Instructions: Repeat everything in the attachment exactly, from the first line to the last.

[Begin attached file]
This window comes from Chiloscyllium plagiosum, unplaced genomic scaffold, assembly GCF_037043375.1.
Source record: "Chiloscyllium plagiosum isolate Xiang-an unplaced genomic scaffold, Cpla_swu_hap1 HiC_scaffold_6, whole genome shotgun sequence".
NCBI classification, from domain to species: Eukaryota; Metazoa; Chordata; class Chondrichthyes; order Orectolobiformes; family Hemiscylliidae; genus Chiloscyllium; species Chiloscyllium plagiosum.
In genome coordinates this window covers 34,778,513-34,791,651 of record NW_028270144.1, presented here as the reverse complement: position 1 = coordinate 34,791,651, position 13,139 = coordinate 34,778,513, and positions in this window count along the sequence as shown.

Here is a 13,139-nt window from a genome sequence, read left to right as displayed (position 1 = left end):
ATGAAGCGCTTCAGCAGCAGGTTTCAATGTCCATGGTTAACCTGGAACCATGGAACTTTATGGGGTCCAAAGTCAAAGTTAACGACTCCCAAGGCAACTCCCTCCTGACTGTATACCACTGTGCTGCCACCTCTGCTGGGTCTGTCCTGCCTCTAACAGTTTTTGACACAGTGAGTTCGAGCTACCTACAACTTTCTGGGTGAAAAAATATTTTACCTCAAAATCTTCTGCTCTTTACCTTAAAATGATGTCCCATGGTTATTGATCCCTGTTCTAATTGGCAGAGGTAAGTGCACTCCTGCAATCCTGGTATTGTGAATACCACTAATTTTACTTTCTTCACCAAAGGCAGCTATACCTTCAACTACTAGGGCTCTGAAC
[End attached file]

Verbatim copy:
This window comes from Chiloscyllium plagiosum, unplaced genomic scaffold, assembly GCF_037043375.1.
Source record: "Chiloscyllium plagiosum isolate Xiang-an unplaced genomic scaffold, Cpla_swu_hap1 HiC_scaffold_6, whole genome shotgun sequence".
NCBI classification, from domain to species: Eukaryota; Metazoa; Chordata; class Chondrichthyes; order Orectolobiformes; family Hemiscylliidae; genus Chiloscyllium; species Chiloscyllium plagiosum.
In genome coordinates this window covers 34,778,513-34,791,651 of record NW_028270144.1, presented here as the reverse complement: position 1 = coordinate 34,791,651, position 13,139 = coordinate 34,778,513, and positions in this window count along the sequence as shown.

Here is a 13,139-nt window from a genome sequence, read left to right as displayed (position 1 = left end):
ATGAAGCGCTTCAGCAGCAGGTTTCAATGTCCATGGTTAACCTGGAACCATGGAACTTTATGGGGTCCAAAGTCAAAGTTAACGACTCCCAAGGCAACTCCCTCCTGACTGTATACCACTGTGCTGCCACCTCTGCTGGGTCTGTCCTGCCTCTAACAGTTTTTGACACAGTGAGTTCGAGCTACCTACAACTTTCTGGGTGAAAAAATATTTTACCTCAAAATCTTCTGCTCTTTACCTTAAAATGATGTCCCATGGTTATTGATCCCTGTTCTAATTGGCAGAGGTAAGTGCACTCCTGCAATCCTGGTATTGTGAATACCACTAATTTTACTTTCTTCACCAAAGGCAGCTATACCTTCAACTACTAGGGCTCTGAAC